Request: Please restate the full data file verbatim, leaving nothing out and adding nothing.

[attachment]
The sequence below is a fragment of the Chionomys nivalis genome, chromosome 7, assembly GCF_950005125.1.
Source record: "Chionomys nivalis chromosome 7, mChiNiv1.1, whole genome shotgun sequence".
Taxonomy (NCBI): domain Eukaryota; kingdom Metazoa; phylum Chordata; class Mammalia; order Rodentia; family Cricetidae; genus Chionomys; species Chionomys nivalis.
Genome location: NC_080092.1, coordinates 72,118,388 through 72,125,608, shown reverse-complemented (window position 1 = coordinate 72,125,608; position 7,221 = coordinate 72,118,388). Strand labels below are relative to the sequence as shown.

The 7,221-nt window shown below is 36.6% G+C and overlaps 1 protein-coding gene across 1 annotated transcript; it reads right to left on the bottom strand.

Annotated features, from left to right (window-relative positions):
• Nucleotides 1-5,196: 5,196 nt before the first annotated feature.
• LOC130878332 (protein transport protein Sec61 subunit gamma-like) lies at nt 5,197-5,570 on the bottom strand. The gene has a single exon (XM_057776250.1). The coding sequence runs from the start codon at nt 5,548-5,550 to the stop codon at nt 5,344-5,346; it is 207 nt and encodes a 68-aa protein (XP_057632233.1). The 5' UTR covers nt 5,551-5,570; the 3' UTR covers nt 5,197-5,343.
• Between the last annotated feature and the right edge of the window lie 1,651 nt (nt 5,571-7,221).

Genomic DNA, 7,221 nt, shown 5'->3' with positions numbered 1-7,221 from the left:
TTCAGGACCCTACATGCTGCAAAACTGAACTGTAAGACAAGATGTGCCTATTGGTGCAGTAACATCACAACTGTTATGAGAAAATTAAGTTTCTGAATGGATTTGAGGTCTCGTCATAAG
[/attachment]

The sequence below is a fragment of the Chionomys nivalis genome, chromosome 7, assembly GCF_950005125.1.
Source record: "Chionomys nivalis chromosome 7, mChiNiv1.1, whole genome shotgun sequence".
Taxonomy (NCBI): domain Eukaryota; kingdom Metazoa; phylum Chordata; class Mammalia; order Rodentia; family Cricetidae; genus Chionomys; species Chionomys nivalis.
Genome location: NC_080092.1, coordinates 72,118,388 through 72,125,608, shown reverse-complemented (window position 1 = coordinate 72,125,608; position 7,221 = coordinate 72,118,388). Strand labels below are relative to the sequence as shown.

The 7,221-nt window shown below is 36.6% G+C and overlaps 1 protein-coding gene across 1 annotated transcript; it reads right to left on the bottom strand.

Annotated features, from left to right (window-relative positions):
• Nucleotides 1-5,196: 5,196 nt before the first annotated feature.
• LOC130878332 (protein transport protein Sec61 subunit gamma-like) lies at nt 5,197-5,570 on the bottom strand. The gene has a single exon (XM_057776250.1). The coding sequence runs from the start codon at nt 5,548-5,550 to the stop codon at nt 5,344-5,346; it is 207 nt and encodes a 68-aa protein (XP_057632233.1). The 5' UTR covers nt 5,551-5,570; the 3' UTR covers nt 5,197-5,343.
• Between the last annotated feature and the right edge of the window lie 1,651 nt (nt 5,571-7,221).

Genomic DNA, 7,221 nt, shown 5'->3' with positions numbered 1-7,221 from the left:
TTCAGGACCCTACATGCTGCAAAACTGAACTGTAAGACAAGATGTGCCTATTGGTGCAGTAACATCACAACTGTTATGAGAAAATTAAGTTTCTGAATGGATTTGAGGTCTCGTCATAAG